Campaigners take on arms giant in high court review

By staff writers
February 14, 2008

The High Court will today hear the judicial review of the Serious Fraud Office's decision to end its investigation into alleged corruption by BAE Systems in recent Saudi arms deals. Campaigners want to bring the arms giant to account.

The two-day hearing will take place before Lord Justice Moses and Mr Justice Sullivan and is being brought by Campaign Against Arms Trade (CAAT) and the environment and social justice NGO, The Corner House.

Symon Hill from Campaign Against Arms Trade told Ekklesia: "We're overwhelmed with the support and encouragement we've received from people in all sectors of society. This isn't just a case for CAAT and The Corner House. It is for everyone who cares about democracy, real security, sound economics and the nature of Britain."

He added: "The vast majority of people do not want to see arms dealers placed above the law which the rest of us have to follow. I'm confident that we'll walk into court with public opinion behind us."

The Director of the Serious Fraud Office (SFO)[2}, Robert Wardle, announced on 14 December 2006 that he had decided to discontinue the investigation following advice from government Ministers.

He justified his decision on the grounds that continuing the investigation would damage the UK's relations with Saudi Arabia and thus threaten the UK’s national security.

Saudi Arabia had threatened to cancel a proposed order for BAE's Eurofighter Typhoon aircraft and to withdraw security, intelligence and diplomatic co-operation with the UK if the investigation continued.

Documents released on 21 December 2007 as part of the judicial review proceedings indicate that the then Prime Minister, Tony Blair, intervened with the then Attorney General[2], Lord Goldsmith, to stop the investigation, specifically raising the “critical issue” of the typhoon deal.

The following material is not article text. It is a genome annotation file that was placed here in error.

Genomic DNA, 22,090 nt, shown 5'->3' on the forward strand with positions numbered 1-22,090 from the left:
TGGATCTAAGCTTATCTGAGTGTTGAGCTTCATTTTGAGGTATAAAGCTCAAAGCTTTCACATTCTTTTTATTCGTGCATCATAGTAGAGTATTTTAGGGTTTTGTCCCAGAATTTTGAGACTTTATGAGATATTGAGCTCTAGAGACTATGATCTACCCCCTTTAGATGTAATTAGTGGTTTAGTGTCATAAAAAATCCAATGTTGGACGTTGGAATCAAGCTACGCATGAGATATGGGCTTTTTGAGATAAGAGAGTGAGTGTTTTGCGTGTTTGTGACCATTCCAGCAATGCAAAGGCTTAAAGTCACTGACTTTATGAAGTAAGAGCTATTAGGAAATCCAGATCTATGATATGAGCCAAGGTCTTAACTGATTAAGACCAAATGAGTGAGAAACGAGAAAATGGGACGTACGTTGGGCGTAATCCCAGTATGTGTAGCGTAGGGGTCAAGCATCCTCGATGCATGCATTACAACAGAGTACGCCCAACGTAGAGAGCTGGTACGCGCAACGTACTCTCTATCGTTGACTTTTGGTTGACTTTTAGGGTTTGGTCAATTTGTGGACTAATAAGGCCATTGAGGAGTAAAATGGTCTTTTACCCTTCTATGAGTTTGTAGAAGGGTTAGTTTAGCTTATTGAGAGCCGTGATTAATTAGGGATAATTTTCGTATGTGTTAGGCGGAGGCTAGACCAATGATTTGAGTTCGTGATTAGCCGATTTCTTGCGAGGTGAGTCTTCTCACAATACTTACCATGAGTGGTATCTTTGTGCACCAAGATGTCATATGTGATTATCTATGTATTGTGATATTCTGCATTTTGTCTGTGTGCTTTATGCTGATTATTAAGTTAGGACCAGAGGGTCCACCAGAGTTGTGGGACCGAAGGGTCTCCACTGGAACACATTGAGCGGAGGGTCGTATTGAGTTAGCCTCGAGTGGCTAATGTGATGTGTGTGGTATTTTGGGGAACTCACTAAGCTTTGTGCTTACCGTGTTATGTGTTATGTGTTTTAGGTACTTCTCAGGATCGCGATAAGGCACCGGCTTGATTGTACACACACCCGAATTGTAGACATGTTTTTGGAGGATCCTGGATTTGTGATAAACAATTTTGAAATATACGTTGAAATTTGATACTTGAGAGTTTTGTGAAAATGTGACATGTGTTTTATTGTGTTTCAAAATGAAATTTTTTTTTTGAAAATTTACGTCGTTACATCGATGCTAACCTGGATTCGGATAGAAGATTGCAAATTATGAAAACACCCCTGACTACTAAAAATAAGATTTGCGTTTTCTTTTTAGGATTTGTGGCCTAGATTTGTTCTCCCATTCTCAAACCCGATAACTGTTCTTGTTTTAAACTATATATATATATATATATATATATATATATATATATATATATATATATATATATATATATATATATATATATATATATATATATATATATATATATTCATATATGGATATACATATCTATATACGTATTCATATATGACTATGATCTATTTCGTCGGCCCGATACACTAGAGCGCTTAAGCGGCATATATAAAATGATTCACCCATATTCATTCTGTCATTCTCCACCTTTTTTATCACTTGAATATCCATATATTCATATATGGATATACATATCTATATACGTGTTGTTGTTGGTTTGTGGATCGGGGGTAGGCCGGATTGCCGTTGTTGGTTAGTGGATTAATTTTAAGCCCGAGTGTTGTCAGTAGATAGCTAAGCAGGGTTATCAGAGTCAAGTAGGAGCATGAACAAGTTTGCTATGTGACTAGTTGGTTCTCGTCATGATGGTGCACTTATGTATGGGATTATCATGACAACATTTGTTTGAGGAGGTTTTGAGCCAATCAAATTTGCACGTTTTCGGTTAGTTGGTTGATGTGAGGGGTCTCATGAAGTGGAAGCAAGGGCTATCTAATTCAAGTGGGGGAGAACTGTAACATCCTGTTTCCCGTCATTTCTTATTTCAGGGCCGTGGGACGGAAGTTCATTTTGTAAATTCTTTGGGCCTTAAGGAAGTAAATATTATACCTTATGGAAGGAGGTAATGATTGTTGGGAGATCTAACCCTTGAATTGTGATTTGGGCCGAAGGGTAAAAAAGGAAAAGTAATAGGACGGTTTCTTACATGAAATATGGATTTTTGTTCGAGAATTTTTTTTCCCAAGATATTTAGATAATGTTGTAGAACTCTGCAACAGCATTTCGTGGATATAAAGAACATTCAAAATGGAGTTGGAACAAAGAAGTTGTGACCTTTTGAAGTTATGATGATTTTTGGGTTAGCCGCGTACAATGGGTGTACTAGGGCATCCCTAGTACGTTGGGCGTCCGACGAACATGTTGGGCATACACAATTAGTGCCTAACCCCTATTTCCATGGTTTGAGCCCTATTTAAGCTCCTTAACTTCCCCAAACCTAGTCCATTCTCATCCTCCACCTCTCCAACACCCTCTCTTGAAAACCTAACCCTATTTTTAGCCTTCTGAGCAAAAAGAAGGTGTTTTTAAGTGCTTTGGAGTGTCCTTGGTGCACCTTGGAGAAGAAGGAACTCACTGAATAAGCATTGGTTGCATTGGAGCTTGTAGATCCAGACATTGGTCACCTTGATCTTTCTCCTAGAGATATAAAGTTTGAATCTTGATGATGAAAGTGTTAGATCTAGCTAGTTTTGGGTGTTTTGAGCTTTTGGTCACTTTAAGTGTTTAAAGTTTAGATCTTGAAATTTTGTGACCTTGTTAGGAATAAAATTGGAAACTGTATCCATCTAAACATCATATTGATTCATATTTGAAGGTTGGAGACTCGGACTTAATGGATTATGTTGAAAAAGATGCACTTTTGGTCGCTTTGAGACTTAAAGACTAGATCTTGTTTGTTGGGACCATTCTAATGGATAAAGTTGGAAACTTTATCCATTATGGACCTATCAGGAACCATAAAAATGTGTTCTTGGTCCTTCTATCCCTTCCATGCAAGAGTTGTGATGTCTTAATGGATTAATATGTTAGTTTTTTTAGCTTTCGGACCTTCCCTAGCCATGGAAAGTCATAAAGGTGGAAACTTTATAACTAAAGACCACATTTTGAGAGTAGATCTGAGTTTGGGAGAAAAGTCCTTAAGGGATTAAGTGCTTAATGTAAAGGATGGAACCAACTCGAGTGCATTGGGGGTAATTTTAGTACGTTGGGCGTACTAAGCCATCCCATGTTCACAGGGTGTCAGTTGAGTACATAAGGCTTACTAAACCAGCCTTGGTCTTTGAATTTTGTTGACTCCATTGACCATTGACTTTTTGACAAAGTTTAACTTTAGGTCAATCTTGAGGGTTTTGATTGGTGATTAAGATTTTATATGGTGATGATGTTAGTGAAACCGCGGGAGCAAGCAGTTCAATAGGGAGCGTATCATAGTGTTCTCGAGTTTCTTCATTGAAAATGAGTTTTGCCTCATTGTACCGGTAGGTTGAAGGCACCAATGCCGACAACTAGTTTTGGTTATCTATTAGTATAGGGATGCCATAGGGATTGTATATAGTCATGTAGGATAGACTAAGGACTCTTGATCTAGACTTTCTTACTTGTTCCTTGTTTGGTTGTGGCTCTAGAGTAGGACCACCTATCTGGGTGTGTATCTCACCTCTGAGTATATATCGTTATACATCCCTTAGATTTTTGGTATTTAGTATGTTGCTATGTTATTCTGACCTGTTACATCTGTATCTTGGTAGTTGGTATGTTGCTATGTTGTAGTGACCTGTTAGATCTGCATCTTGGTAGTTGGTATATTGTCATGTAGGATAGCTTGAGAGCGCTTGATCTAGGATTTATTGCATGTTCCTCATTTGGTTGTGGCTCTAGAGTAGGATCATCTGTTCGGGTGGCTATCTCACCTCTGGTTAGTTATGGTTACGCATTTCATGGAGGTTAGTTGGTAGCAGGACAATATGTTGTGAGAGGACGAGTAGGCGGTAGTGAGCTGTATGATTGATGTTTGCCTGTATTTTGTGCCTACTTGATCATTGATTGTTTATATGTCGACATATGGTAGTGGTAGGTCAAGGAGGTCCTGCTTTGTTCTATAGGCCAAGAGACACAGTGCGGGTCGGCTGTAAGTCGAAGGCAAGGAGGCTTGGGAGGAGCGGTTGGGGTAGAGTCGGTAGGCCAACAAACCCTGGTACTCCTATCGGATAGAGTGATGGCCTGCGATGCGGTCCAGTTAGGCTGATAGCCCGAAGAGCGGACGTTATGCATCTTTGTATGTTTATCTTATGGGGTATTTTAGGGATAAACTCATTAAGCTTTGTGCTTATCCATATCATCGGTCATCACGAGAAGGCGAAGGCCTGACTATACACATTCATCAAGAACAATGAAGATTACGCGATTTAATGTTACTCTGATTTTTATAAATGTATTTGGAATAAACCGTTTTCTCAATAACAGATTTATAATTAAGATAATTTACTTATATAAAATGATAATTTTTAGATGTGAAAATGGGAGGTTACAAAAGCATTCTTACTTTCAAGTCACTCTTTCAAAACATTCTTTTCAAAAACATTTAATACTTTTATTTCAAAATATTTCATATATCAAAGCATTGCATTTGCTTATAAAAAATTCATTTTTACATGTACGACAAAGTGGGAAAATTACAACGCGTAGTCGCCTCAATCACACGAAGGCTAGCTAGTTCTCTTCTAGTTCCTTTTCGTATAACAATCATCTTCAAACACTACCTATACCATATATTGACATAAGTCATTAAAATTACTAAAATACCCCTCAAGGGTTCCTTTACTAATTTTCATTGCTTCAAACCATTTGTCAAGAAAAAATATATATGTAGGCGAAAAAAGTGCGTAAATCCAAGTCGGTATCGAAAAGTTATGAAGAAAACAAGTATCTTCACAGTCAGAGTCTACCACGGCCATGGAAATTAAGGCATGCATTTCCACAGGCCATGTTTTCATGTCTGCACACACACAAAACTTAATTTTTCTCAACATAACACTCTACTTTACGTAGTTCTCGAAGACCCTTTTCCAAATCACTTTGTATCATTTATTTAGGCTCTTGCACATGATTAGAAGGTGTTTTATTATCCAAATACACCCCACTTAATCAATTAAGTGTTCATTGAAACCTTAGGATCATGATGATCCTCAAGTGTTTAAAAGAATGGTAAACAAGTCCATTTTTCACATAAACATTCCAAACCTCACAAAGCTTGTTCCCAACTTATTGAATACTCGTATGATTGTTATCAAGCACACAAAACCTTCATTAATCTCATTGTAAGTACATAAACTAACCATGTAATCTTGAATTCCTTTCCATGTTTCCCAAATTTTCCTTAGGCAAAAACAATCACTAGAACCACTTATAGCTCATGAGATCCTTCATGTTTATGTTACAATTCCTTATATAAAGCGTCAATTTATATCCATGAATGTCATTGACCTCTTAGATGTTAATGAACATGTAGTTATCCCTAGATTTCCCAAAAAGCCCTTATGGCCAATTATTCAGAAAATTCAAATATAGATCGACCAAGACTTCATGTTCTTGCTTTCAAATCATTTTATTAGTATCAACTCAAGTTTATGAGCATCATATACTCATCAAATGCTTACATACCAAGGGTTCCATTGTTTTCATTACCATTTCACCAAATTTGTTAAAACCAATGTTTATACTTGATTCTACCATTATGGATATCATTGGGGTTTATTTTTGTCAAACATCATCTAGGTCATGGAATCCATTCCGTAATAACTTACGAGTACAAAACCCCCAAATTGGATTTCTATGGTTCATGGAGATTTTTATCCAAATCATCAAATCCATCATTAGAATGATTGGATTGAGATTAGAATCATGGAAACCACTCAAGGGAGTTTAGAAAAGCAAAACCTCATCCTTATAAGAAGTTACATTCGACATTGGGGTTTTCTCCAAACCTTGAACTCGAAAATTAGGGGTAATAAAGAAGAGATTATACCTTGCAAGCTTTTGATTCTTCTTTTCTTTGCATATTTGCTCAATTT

CAAT and The Corner House lawyers will argue that the decision to discontinue the investigation was unlawful because it contravenes the OECD Anti-Bribery Convention [3] and because the Director of the Serious Fraud Office, in allowing threats/blackmail to influence his decision, did not uphold the "rule of law"[4].

They will also argue that Tony Blair's advice amounted to a direction to discontinue the investigation, which is an unlawful interference with the independence of prosecutors under UK and international law.[5]

The Government has denied any breach of the OECD Anti-Bribery Convention – but has declared that it would have taken the decision to terminate the investigation, regardless of international law, on the grounds of “national security”.

Campaign Against Arms Trade (CAAT) works for the reduction and ultimate abolition of the international arms trade. The Corner House is an environmental and social justice NGO. For more information on the legal challenge, go to;, or

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